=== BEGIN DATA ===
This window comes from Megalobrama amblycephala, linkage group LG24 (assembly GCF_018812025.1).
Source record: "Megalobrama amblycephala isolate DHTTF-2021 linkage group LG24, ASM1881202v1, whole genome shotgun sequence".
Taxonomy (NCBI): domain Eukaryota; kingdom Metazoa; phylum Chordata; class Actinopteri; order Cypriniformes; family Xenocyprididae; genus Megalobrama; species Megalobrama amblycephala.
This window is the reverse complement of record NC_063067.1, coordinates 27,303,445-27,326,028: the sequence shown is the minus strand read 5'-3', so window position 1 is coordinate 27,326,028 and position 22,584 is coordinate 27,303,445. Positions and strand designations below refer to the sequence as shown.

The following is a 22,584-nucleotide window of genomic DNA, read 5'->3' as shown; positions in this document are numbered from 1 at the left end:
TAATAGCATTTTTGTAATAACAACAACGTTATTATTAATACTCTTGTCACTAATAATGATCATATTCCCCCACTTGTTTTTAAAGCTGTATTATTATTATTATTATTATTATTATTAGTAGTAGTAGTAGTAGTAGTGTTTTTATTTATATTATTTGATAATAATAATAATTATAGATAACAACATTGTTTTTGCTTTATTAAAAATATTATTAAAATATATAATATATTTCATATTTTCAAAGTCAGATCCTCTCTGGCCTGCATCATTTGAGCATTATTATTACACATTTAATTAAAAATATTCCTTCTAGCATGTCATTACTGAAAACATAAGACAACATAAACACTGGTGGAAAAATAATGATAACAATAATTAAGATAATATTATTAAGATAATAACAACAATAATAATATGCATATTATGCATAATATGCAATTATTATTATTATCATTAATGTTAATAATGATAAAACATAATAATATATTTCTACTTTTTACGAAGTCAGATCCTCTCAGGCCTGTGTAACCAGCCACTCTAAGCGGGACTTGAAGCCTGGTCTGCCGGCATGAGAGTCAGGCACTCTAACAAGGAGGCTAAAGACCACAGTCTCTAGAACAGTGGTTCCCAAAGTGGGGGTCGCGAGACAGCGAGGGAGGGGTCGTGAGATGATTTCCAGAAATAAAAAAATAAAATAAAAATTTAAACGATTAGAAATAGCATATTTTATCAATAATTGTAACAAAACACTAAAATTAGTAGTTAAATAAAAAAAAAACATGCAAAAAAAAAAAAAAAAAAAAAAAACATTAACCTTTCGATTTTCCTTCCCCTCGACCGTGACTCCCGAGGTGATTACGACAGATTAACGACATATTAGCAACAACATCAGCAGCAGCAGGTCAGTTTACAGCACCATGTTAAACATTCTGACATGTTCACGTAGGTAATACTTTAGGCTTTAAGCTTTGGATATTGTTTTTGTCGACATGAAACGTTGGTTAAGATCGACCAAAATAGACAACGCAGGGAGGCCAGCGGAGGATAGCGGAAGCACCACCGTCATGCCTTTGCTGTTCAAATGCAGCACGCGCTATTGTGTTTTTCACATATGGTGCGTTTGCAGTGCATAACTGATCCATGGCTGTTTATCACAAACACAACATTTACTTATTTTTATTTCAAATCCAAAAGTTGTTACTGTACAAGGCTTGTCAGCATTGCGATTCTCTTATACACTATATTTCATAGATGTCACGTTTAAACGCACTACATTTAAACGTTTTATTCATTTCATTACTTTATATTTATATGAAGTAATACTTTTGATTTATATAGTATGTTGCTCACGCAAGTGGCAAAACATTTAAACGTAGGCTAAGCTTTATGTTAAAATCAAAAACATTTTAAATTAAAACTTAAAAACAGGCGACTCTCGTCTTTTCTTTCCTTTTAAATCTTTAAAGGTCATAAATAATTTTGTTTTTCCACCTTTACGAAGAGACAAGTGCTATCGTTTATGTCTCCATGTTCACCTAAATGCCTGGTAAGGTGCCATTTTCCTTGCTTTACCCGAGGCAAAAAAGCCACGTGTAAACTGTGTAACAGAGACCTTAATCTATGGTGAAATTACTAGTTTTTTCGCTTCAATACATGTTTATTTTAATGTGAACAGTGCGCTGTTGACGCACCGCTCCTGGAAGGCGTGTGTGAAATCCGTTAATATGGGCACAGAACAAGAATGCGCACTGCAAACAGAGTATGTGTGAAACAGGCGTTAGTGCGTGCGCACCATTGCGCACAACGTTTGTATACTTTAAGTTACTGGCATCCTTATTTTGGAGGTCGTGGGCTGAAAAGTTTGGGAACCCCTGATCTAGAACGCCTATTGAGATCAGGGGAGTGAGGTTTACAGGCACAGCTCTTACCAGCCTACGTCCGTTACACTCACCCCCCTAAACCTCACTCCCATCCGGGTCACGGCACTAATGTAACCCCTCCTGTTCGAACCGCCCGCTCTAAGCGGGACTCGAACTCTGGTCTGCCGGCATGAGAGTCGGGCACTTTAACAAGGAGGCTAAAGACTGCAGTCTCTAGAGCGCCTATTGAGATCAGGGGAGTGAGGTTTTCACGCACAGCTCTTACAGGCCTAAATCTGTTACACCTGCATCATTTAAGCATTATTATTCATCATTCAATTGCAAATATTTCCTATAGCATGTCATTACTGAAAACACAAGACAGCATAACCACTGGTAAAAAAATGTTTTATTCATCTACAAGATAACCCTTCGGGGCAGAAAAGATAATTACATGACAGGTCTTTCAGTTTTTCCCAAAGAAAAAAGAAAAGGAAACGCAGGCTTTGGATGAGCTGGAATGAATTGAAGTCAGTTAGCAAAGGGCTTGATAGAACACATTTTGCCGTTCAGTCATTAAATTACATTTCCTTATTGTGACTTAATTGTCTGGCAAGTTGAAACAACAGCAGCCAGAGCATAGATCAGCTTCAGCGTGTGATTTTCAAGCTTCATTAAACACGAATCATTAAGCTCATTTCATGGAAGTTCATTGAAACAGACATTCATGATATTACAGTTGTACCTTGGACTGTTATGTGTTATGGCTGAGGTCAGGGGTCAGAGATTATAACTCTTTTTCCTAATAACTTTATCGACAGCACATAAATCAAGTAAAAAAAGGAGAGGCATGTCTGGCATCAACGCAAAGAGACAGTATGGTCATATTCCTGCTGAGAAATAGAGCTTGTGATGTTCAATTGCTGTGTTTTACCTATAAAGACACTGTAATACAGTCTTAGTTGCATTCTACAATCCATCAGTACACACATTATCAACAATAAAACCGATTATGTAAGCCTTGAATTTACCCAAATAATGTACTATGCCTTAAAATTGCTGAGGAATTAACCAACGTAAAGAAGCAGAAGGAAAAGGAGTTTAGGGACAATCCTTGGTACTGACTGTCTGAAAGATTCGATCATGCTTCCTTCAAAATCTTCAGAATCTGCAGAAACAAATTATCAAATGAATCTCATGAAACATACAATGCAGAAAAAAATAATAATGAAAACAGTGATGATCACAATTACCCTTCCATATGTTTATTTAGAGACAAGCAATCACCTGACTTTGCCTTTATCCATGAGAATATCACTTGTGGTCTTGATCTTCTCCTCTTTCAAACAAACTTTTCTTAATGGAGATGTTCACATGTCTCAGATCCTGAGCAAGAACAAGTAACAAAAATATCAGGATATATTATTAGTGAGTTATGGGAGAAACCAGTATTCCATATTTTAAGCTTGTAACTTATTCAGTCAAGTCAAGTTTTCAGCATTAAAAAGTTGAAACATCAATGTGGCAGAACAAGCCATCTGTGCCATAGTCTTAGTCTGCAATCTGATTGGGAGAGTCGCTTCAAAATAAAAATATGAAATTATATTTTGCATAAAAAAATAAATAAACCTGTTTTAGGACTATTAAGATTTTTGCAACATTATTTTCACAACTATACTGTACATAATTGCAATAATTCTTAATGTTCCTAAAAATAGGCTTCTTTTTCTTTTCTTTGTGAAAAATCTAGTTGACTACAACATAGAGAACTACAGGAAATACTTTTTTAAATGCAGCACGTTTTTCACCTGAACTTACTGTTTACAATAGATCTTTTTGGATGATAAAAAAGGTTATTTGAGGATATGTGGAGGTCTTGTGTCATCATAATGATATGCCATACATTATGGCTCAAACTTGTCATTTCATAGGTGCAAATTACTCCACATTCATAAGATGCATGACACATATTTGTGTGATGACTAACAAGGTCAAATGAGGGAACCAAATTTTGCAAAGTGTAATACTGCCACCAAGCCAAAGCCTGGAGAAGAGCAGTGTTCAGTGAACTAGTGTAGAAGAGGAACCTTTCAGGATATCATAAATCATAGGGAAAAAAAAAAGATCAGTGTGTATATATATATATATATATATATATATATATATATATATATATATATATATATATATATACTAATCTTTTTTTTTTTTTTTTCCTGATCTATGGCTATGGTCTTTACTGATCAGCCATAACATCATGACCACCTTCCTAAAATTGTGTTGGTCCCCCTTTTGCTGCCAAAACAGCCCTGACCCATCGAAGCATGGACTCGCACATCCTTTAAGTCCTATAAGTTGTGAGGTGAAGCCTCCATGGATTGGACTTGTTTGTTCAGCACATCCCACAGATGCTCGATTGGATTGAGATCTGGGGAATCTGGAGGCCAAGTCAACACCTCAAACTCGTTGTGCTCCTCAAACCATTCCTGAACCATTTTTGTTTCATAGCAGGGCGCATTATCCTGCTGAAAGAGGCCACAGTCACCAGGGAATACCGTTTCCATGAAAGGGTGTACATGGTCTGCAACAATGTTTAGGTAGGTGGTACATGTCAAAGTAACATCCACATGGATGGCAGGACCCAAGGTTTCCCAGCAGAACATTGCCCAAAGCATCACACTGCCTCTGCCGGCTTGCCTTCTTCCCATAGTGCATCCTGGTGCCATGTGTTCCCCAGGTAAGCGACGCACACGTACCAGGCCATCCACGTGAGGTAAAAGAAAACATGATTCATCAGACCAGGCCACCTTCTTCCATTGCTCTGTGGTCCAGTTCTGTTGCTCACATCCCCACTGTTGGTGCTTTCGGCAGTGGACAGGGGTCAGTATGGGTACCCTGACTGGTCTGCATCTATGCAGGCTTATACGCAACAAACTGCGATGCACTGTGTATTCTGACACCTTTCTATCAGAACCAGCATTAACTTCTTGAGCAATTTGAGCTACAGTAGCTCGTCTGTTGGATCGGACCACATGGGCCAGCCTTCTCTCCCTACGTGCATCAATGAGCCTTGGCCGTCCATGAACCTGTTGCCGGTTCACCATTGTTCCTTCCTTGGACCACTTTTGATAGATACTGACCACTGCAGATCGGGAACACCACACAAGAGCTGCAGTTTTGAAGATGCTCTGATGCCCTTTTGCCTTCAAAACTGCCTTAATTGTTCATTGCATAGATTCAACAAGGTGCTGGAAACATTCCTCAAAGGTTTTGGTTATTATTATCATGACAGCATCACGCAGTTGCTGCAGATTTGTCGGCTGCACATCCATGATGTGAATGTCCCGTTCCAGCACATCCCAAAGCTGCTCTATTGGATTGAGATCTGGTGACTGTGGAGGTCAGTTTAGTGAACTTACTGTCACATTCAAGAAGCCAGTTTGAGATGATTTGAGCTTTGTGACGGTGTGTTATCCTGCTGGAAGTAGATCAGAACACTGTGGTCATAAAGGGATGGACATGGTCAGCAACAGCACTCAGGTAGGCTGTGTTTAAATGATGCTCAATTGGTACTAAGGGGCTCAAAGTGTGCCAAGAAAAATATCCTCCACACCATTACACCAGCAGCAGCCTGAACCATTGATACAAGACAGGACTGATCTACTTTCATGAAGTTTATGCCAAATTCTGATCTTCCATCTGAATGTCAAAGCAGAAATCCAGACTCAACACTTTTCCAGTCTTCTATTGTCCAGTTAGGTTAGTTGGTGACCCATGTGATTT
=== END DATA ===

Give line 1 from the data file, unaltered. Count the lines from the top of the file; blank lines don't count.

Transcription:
This window comes from Megalobrama amblycephala, linkage group LG24 (assembly GCF_018812025.1).